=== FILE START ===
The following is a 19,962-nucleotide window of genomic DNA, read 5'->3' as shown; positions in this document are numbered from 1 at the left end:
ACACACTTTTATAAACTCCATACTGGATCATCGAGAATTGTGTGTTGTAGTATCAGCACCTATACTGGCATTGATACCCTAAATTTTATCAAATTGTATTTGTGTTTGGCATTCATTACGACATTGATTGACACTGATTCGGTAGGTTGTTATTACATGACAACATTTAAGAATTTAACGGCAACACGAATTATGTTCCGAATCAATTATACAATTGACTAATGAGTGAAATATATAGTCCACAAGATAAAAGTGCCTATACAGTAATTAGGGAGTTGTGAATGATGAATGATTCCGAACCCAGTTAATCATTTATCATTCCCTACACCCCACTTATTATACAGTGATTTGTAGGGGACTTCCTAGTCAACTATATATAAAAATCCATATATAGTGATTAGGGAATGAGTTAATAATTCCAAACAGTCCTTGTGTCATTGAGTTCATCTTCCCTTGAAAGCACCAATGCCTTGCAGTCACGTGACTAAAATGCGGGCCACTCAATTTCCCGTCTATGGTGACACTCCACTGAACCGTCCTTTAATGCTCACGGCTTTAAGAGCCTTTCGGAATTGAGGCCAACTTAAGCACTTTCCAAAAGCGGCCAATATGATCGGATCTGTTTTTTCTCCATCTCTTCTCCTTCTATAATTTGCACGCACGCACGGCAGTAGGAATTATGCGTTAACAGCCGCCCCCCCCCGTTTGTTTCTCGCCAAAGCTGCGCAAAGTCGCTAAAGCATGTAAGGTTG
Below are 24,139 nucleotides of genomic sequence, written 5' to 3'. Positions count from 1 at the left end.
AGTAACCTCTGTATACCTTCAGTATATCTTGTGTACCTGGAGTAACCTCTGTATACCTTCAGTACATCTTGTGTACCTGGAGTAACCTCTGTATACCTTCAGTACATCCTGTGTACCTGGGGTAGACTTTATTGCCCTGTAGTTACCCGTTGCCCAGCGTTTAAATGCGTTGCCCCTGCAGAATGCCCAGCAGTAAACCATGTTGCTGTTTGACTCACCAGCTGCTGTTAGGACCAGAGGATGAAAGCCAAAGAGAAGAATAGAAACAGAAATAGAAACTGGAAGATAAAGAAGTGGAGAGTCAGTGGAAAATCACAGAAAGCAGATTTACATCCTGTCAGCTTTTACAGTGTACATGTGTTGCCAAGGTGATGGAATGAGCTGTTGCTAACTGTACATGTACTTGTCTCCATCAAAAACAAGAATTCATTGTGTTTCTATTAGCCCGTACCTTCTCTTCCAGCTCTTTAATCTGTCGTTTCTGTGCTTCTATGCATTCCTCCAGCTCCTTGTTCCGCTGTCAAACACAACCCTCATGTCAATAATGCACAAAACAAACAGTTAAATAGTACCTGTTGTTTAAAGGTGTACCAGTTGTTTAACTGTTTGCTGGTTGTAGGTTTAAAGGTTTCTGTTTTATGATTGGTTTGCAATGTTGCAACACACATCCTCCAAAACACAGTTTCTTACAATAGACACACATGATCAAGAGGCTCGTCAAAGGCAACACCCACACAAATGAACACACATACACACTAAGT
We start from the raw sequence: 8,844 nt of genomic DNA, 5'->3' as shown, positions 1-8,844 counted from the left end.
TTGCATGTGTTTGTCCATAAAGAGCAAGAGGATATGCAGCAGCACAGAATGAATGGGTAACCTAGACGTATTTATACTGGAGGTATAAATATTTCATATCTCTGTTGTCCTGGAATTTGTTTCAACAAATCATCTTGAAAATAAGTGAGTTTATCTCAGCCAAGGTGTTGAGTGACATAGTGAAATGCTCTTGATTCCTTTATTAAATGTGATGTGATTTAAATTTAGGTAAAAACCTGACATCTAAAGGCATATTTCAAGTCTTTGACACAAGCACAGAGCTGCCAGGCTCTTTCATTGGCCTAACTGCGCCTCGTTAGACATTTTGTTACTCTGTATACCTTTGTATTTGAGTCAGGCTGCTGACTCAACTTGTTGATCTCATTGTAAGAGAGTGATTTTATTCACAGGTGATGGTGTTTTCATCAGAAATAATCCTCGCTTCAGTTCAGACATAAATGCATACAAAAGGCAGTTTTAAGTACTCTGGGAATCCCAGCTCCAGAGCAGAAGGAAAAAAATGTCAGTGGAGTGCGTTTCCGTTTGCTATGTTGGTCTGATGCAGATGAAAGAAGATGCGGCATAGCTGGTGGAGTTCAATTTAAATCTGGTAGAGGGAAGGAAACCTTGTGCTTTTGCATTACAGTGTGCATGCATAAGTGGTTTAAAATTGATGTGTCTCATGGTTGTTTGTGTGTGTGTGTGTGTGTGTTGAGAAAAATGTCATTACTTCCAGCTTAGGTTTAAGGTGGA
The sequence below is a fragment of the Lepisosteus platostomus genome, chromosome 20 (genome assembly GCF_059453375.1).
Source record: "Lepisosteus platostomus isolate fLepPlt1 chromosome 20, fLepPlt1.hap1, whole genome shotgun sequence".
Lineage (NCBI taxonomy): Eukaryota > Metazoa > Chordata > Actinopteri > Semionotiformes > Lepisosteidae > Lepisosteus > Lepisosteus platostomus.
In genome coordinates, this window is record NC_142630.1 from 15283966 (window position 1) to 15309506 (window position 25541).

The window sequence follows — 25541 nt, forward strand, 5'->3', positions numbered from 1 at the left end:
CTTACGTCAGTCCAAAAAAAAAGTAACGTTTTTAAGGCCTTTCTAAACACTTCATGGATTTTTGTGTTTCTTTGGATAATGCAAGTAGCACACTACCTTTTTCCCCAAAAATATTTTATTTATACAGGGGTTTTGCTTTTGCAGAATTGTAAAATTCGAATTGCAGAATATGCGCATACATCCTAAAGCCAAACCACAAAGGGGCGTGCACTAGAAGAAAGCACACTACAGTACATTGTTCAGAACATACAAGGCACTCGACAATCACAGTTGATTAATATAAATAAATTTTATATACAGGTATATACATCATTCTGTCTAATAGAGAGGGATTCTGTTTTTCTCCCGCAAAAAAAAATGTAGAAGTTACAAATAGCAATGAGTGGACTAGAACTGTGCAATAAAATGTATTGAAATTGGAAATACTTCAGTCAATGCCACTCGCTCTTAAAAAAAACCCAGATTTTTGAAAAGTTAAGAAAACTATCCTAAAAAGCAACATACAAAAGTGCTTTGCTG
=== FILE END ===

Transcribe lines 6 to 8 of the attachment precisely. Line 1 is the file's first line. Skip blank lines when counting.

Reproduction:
TTGCATGTGTTTGTCCATAAAGAGCAAGAGGATATGCAGCAGCACAGAATGAATGGGTAACCTAGACGTATTTATACTGGAGGTATAAATATTTCATATCTCTGTTGTCCTGGAATTTGTTTCAACAAATCATCTTGAAAATAAGTGAGTTTATCTCAGCCAAGGTGTTGAGTGACATAGTGAAATGCTCTTGATTCCTTTATTAAATGTGATGTGATTTAAATTTAGGTAAAAACCTGACATCTAAAGGCATATTTCAAGTCTTTGACACAAGCACAGAGCTGCCAGGCTCTTTCATTGGCCTAACTGCGCCTCGTTAGACATTTTGTTACTCTGTATACCTTTGTATTTGAGTCAGGCTGCTGACTCAACTTGTTGATCTCATTGTAAGAGAGTGATTTTATTCACAGGTGATGGTGTTTTCATCAGAAATAATCCTCGCTTCAGTTCAGACATAAATGCATACAAAAGGCAGTTTTAAGTACTCTGGGAATCCCAGCTCCAGAGCAGAAGGAAAAAAATGTCAGTGGAGTGCGTTTCCGTTTGCTATGTTGGTCTGATGCAGATGAAAGAAGATGCGGCATAGCTGGTGGAGTTCAATTTAAATCTGGTAGAGGGAAGGAAACCTTGTGCTTTTGCATTACAGTGTGCATGCATAAGTGGTTTAAAATTGATGTGTCTCATGGTTGTTTGTGTGTGTGTGTGTGTGTGTTGAGAAAAATGTCATTACTTCCAGCTTAGGTTTAAGGTGGA
The sequence below is a fragment of the Lepisosteus platostomus genome, chromosome 20 (genome assembly GCF_059453375.1).
Source record: "Lepisosteus platostomus isolate fLepPlt1 chromosome 20, fLepPlt1.hap1, whole genome shotgun sequence".